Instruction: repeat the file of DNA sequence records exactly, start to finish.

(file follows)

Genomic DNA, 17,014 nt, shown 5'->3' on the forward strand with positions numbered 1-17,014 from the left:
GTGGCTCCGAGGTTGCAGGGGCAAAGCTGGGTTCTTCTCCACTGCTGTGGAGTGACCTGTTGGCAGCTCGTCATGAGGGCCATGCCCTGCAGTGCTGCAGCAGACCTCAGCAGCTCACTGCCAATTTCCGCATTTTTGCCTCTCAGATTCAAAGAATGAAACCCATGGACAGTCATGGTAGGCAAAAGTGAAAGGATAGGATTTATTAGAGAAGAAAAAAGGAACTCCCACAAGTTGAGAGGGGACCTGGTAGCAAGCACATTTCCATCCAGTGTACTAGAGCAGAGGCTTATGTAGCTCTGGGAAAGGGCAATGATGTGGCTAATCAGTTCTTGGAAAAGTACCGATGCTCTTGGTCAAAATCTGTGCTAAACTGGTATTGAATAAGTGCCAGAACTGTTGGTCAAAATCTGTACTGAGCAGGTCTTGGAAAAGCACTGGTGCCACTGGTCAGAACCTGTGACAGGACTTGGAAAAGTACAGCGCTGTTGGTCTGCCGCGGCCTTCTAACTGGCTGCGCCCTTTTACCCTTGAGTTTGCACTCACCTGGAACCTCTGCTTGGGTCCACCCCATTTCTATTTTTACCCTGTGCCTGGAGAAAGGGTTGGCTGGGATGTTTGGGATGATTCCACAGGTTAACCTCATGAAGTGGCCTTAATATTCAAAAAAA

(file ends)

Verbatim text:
Genomic DNA, 17,014 nt, shown 5'->3' on the forward strand with positions numbered 1-17,014 from the left:
GTGGCTCCGAGGTTGCAGGGGCAAAGCTGGGTTCTTCTCCACTGCTGTGGAGTGACCTGTTGGCAGCTCGTCATGAGGGCCATGCCCTGCAGTGCTGCAGCAGACCTCAGCAGCTCACTGCCAATTTCCGCATTTTTGCCTCTCAGATTCAAAGAATGAAACCCATGGACAGTCATGGTAGGCAAAAGTGAAAGGATAGGATTTATTAGAGAAGAAAAAAGGAACTCCCACAAGTTGAGAGGGGACCTGGTAGCAAGCACATTTCCATCCAGTGTACTAGAGCAGAGGCTTATGTAGCTCTGGGAAAGGGCAATGATGTGGCTAATCAGTTCTTGGAAAAGTACCGATGCTCTTGGTCAAAATCTGTGCTAAACTGGTATTGAATAAGTGCCAGAACTGTTGGTCAAAATCTGTACTGAGCAGGTCTTGGAAAAGCACTGGTGCCACTGGTCAGAACCTGTGACAGGACTTGGAAAAGTACAGCGCTGTTGGTCTGCCGCGGCCTTCTAACTGGCTGCGCCCTTTTACCCTTGAGTTTGCACTCACCTGGAACCTCTGCTTGGGTCCACCCCATTTCTATTTTTACCCTGTGCCTGGAGAAAGGGTTGGCTGGGATGTTTGGGATGATTCCACAGGTTAACCTCATGAAGTGGCCTTAATATTCAAAAAAA